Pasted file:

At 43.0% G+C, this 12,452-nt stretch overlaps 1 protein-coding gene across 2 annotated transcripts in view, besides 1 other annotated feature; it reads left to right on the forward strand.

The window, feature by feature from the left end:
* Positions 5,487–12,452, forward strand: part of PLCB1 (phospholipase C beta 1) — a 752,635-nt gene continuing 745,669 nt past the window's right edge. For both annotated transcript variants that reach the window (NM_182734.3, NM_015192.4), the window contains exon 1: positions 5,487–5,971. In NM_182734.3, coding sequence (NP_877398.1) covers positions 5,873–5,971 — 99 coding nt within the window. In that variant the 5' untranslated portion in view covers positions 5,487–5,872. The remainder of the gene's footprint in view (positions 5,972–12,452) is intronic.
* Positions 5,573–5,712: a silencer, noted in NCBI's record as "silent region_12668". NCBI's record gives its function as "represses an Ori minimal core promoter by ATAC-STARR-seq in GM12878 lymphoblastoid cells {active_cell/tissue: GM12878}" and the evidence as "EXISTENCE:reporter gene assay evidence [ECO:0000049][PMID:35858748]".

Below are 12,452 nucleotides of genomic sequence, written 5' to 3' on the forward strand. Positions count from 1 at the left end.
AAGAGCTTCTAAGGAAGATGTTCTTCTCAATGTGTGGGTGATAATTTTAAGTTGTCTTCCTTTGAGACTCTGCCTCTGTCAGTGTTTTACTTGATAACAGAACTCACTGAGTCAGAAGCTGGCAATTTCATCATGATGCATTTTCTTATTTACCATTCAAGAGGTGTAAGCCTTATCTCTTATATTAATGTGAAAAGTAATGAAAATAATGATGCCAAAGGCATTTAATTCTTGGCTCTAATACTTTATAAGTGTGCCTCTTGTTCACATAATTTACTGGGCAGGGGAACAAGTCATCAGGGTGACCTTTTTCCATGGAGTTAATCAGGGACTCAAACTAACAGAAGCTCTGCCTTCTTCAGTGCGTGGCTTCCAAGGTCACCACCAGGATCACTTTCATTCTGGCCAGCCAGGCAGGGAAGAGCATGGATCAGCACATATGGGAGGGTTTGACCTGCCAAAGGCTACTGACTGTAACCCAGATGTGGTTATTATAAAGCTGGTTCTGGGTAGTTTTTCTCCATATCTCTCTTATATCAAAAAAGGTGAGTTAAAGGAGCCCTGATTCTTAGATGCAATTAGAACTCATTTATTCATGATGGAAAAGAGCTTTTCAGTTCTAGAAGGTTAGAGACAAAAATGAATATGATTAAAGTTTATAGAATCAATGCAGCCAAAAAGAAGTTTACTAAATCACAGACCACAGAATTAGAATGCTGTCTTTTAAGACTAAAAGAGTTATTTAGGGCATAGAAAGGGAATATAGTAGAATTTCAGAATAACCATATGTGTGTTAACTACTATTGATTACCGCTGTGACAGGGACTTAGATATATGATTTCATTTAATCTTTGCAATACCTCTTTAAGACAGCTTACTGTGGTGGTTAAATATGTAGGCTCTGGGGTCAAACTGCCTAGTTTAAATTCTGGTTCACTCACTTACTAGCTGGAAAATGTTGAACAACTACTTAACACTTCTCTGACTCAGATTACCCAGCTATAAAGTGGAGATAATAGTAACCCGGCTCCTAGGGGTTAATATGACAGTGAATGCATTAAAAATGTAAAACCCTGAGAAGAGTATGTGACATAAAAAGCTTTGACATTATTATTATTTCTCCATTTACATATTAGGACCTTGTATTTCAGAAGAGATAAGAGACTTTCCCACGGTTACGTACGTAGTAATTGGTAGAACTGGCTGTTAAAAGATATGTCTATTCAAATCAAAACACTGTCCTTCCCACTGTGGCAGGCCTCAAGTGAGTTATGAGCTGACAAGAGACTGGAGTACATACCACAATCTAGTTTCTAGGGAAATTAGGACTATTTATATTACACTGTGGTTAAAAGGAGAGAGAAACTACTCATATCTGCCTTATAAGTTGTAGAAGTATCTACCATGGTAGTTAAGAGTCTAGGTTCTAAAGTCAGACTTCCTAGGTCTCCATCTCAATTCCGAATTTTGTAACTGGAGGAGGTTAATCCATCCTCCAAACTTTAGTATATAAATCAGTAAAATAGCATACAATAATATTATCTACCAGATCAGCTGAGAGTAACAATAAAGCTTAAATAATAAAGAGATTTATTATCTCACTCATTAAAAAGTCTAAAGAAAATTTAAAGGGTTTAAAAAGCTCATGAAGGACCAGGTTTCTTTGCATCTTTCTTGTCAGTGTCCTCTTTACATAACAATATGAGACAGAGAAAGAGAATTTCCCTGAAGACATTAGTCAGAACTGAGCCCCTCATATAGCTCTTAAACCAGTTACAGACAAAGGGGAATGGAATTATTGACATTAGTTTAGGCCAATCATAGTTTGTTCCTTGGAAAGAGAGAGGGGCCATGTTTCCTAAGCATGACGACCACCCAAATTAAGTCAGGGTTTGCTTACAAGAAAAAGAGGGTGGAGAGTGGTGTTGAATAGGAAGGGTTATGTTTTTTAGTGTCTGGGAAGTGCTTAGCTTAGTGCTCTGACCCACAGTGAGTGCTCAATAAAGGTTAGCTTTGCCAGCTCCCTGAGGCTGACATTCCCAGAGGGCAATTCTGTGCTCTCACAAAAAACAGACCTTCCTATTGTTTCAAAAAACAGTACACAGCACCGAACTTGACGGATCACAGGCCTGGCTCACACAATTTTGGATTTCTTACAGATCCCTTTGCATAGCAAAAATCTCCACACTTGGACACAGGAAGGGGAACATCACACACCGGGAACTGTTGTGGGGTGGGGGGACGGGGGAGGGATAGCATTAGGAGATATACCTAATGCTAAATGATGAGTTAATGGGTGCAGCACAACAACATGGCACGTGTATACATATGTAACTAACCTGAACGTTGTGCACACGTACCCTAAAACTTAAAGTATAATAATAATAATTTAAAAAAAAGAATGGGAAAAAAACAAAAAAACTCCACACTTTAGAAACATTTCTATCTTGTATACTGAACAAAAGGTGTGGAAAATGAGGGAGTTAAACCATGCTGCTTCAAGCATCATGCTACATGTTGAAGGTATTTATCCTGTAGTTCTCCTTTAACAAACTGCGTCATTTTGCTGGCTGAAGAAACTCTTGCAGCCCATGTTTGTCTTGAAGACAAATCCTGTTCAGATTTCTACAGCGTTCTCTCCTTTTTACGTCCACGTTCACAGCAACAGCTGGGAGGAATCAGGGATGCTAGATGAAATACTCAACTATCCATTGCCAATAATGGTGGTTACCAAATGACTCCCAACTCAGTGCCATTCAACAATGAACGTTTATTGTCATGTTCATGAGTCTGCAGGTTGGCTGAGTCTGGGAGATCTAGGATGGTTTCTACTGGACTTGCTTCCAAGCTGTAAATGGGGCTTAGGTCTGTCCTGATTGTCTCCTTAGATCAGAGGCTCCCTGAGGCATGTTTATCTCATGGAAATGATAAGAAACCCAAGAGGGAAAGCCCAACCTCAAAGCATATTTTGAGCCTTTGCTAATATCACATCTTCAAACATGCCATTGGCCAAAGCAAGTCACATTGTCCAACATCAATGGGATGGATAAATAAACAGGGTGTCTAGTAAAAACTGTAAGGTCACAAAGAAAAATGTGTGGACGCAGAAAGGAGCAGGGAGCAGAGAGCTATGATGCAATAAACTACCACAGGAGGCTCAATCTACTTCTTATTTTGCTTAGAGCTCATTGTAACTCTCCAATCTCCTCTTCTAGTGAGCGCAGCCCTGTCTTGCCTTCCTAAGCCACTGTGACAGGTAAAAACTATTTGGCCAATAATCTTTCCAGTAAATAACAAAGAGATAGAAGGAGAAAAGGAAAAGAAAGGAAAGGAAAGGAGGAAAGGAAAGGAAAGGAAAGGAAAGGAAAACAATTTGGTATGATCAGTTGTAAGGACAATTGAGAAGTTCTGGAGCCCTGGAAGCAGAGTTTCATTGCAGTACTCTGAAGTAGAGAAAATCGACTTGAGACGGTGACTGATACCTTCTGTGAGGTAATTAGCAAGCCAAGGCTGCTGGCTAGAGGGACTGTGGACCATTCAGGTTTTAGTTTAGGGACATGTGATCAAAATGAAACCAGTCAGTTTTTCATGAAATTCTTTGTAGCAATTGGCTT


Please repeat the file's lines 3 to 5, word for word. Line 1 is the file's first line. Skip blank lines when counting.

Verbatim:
* Positions 5,487–12,452, forward strand: part of PLCB1 (phospholipase C beta 1) — a 752,635-nt gene continuing 745,669 nt past the window's right edge. For both annotated transcript variants that reach the window (NM_182734.3, NM_015192.4), the window contains exon 1: positions 5,487–5,971. In NM_182734.3, coding sequence (NP_877398.1) covers positions 5,873–5,971 — 99 coding nt within the window. In that variant the 5' untranslated portion in view covers positions 5,487–5,872. The remainder of the gene's footprint in view (positions 5,972–12,452) is intronic.
* Positions 5,573–5,712: a silencer, noted in NCBI's record as "silent region_12668". NCBI's record gives its function as "represses an Ori minimal core promoter by ATAC-STARR-seq in GM12878 lymphoblastoid cells {active_cell/tissue: GM12878}" and the evidence as "EXISTENCE:reporter gene assay evidence [ECO:0000049][PMID:35858748]".

Below are 12,452 nucleotides of genomic sequence, written 5' to 3' on the forward strand. Positions count from 1 at the left end.